Tue. Sep 27th, 2022

The fourth century Theologian—St. Augustine of Hippo [present day Algeria] arguably the most influential—second to St. Paul in canonical discourses including in moral and ethical treatise also wrote extensively on a Just War in tandem with his major works on “Confessions” and “City of God.” 

The issue of violence takes the center stage if not becomes a contradiction in terms if the ethos of “give your other cheek..” is to be taken for its literal meaning where the “eye for an eye” was later reformed or supplanted by the extraordinary power of love when the golden rule is “do not do any harm to others as much as you do not want to be harmed by others.” 

Question is, what if one finds himself or herself in harms way? Or in a larger scale, what if a country finds itself invaded,  should the nation give its other cheek instead of defending itself? That is where the theological defense for a Just War comes into play which was brilliantly expounded by St. Augustine in particular. 

St. Augustine’s a Just War theory has its own historical underpinnings but of course it is not relevant with the context at hand in this particular take, nevertheless, his theory is threaded in three tenets:

For war to be just, its objective should not be for territorial ambitions or the mere exercise of power. The second condition is that, a Just War must be waged by properly instituted authority. Finally, the third rule, and the most relevant to the extraordinary moral standing of TDF and of course to St. Augustine as well—is that, even in the midst of violence that is a necessary part of war, the motive of love must be central. 

Tigray in general and TDF in particular is carrying all the hallmarks of a Just War including when they exude the restraint and self-control when raw emotions are so high given all the atrocities Tigray has gone through. Instead, TDF was able to see deep and distinguish between the military fatigue and the person who donned it where the latter is not an enemy once he or she surrenders. Incidentally, the sublime moral insight coincides with what General Tadesse Werede had to say the other day about TDF when he said, “we have trained them in conjunction with the Tigrean cherished values and norms.” And it showed, when TDF fed, tended and cared for the wounded PoWs including when the residents of Mekele extended the same care if not more from their meager resources.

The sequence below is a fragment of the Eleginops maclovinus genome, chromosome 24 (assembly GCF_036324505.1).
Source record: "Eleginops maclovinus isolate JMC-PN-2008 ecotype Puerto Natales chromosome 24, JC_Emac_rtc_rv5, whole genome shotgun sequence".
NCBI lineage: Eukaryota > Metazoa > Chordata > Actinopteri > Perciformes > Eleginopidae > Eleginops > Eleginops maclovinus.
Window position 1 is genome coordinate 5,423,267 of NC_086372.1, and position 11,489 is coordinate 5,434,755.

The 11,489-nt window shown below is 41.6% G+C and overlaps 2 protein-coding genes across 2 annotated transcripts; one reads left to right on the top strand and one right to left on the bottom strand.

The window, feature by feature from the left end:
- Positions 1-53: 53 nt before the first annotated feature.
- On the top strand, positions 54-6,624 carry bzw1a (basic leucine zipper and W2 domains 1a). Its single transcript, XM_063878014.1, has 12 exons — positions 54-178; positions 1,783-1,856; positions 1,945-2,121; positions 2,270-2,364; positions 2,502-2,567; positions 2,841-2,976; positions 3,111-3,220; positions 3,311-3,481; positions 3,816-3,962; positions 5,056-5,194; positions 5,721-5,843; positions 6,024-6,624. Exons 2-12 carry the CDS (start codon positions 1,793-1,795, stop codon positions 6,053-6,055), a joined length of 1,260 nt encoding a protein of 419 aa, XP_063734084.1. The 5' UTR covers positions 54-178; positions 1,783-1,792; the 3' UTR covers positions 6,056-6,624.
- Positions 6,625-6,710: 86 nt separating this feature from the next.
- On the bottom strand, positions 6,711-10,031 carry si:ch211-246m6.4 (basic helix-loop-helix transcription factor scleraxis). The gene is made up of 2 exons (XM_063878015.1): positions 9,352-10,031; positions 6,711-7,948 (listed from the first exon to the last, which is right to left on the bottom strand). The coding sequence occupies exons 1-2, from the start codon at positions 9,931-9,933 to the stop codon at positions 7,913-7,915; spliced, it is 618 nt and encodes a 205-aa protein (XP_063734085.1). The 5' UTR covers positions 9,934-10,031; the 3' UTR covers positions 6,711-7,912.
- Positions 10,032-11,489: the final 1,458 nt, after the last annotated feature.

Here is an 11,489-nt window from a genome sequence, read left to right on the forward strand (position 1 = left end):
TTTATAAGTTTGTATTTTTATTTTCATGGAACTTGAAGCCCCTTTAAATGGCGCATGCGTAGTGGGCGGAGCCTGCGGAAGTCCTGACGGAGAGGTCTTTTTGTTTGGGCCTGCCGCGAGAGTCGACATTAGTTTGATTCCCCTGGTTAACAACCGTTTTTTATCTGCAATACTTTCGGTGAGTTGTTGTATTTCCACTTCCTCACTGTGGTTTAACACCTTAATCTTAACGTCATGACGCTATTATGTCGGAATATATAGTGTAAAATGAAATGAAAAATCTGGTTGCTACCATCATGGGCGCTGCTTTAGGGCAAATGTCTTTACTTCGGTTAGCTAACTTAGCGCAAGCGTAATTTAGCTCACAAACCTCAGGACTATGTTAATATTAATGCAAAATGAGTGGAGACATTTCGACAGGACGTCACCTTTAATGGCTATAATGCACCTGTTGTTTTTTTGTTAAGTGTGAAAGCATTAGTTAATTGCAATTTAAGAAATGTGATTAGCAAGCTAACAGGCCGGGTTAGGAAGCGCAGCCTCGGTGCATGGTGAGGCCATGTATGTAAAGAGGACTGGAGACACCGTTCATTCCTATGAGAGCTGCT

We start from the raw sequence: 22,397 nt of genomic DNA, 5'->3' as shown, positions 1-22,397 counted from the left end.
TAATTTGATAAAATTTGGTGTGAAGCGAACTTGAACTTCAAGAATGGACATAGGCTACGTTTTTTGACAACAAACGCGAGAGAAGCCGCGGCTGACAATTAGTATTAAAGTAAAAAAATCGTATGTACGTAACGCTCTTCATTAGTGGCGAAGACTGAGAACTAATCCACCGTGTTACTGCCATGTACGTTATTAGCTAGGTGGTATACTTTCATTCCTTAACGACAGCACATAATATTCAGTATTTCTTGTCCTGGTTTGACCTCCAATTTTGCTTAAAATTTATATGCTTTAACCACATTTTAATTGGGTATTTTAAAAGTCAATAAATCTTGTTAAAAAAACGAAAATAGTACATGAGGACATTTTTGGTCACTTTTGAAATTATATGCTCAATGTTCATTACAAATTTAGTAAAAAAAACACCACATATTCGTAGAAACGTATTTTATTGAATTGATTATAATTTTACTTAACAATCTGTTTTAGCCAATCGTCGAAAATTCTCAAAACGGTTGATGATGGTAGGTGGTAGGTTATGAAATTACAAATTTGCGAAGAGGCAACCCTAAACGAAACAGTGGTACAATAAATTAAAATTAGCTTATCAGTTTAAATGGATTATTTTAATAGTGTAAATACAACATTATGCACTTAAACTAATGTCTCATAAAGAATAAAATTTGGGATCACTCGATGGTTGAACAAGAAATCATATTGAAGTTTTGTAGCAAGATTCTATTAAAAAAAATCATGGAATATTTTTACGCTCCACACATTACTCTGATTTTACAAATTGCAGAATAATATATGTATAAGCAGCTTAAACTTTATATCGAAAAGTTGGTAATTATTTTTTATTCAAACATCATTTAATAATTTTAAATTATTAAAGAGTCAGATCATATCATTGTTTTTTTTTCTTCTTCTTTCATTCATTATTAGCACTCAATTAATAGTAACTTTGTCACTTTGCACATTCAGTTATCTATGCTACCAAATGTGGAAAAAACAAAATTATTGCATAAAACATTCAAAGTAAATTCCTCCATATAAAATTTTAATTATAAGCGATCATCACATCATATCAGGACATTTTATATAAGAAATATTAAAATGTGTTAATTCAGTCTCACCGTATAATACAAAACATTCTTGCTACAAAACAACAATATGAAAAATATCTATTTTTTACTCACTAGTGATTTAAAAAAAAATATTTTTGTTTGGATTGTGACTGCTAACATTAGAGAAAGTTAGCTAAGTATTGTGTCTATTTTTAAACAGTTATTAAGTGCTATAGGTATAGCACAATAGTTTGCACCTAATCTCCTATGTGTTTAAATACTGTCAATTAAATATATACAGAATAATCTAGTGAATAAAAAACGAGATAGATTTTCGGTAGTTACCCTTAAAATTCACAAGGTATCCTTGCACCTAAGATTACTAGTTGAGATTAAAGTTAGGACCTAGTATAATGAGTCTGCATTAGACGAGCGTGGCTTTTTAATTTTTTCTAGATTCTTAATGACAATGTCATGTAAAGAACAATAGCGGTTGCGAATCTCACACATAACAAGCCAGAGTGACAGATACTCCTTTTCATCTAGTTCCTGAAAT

The above should be seen in a sharp contrast with what the recently surrendered Colonel Mekuanent—Commander of the 11th Division of the Federal army had to say when he literally confessed about the objectives of the first invasion almost two years ago. He said, the directives that was given to them was to destroy, violate and kill anyone they come across to throughout Tigray. He may not have conceptualized it in a proper context but clearly, it was far from being a Just War when he and the hundreds of thousands armies who invaded Tigray intended to take territories which belongs to Tigray by imposing a military power on the defenseless where atrocities in the form of genocide reined on instead of the love St. Augustine theorized to be found amidst violence. And that is precisely the difference between the morally giant TDF and the diminutive ENDF. 

ዘልኣለማዊ ክብሪ ንስዉኣትና

ትግራይ ዓደይ ወለላ ትስዕር!